Gender discrimination is practically nonexistent in the Japanese vocabulary — I’m working to change that.

 
(Courtesy of Tiyi Ayeva)

(Courtesy of Tiyi Ayeva)

 

HOGO Women’s Network founder provides students in Japan with the space and terminology to talk about these issues.

I've been living in Japan for almost seven years and have fallen in love with so many aspects of Japanese society. The architecture (particularly Tadao Ando), the deep respect that people have for their elders, how much they care about manners. But there is one part of Japanese society I can't wrap my head around: how Japanese women are treated in the workplace.

I discovered this issue as a child. When I moved to Japan at the age of 10, my mother was the only working mother in my class and could not attend many school events, which were scheduled during the daytime. I began to ask myself and others why there were so many stay-at-home mothers. It was then that I learned about the unfortunate reality of working as a Japanese woman.

A recent poll revealed that three-fourths of Japanese companies have no female senior executives and the vast majority say women account for less than 10% of management. Because of familial and social pressures, women often quit their jobs after they have their first child. There are many cases of workplace sexual harassment, which serves as a deterrent for women to continue working.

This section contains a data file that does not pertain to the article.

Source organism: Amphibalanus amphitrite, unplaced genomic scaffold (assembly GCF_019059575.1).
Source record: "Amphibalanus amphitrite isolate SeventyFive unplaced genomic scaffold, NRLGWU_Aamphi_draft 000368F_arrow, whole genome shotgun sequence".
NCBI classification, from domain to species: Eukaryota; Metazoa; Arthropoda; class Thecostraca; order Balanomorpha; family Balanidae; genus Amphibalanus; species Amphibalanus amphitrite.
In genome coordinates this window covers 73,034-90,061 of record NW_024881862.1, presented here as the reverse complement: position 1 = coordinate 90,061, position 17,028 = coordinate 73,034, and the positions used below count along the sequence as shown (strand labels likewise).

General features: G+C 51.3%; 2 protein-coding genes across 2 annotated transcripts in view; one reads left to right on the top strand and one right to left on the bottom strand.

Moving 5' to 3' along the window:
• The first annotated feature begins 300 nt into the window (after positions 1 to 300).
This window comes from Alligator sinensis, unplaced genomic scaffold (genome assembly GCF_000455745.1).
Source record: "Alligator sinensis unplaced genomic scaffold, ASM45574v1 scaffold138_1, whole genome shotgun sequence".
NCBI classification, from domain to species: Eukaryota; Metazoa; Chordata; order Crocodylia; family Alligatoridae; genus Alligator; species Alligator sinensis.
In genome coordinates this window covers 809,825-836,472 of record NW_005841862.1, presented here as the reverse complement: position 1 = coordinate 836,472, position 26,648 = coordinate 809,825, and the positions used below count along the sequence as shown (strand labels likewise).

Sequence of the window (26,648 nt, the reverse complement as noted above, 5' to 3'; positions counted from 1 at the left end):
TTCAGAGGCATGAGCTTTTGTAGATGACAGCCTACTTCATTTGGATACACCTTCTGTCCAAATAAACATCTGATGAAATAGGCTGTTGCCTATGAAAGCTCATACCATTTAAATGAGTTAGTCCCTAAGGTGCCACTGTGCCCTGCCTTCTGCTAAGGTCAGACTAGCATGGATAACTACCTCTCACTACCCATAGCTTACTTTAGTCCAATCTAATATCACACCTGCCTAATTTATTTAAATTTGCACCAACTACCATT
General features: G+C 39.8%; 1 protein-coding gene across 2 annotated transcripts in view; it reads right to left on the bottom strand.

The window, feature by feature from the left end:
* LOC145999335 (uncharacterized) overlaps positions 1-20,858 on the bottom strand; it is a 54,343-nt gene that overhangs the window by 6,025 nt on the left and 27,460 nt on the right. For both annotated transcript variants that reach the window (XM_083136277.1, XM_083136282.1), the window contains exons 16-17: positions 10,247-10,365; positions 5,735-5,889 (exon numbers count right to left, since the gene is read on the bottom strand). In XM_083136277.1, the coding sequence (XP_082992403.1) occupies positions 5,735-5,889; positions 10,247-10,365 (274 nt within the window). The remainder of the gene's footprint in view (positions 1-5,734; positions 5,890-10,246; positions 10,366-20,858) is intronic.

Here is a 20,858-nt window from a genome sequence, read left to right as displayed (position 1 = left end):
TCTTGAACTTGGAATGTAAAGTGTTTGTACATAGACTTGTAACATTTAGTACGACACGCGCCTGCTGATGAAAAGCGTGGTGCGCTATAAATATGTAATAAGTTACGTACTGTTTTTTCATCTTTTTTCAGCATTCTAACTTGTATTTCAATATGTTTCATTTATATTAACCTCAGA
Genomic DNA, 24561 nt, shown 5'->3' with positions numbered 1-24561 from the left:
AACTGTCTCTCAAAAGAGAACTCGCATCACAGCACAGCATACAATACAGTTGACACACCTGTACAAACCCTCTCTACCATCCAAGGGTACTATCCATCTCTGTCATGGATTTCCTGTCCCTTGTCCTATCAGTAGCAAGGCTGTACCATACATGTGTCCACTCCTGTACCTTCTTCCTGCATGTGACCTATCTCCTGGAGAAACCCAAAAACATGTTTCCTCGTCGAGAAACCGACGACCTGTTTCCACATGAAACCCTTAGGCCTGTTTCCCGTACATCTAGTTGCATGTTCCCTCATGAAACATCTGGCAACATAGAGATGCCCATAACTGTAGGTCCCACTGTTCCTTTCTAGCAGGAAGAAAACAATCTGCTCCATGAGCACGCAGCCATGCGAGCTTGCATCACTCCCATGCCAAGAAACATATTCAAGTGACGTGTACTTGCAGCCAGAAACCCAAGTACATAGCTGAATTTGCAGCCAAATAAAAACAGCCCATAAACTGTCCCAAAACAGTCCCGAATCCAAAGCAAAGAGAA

(Courtesy of Tiyi Ayeva)

(Courtesy of Tiyi Ayeva)

Recognizing this discrimination against working women, Japanese Prime Minister Shinzo Abe's government has initiated several policies in the last few years to support women in the workforce, also known as “womenomics.” While these policies have helped two million enter the Japanese labor market since 2012, many of these positions are part-time or contract work for low pay. And Japan's rankings in global gender equality indexes — including in the World Gender Gap Index by the World Economic Forum — have continued to slip. Something clearly needs to change. 

As a student, I realized that the problem begins at an early age. Because gender discrimination and harassment are still considered taboo topics in Japanese society, students don’t have the space or the vocabulary to talk about these issues. This creates a society that dismisses gender issues and prevents victims of sexual harassment from speaking up about their experiences. In 2016, I founded HOGO Women's Network to change that. In Japanese, the word HOGO is 保護, which means protection or preservation.

Through gender bias workshops, I provide Japanese students with a safe and open environment for them to learn about these issues and share their ideas. I teach them what gender bias is and how it manifests itself in different situations. I define terms such as consent, misogyny, sexual harassment and sexual assault in Japanese so they know the terminology to use when discussing these issues. I work with gender studies professors to make sure the vocabulary I teach is appropriate and effective. I want participants to leave the workshop feeling confident and knowledgeable so if they or someone they know is harassed in any way, they know how to talk about it.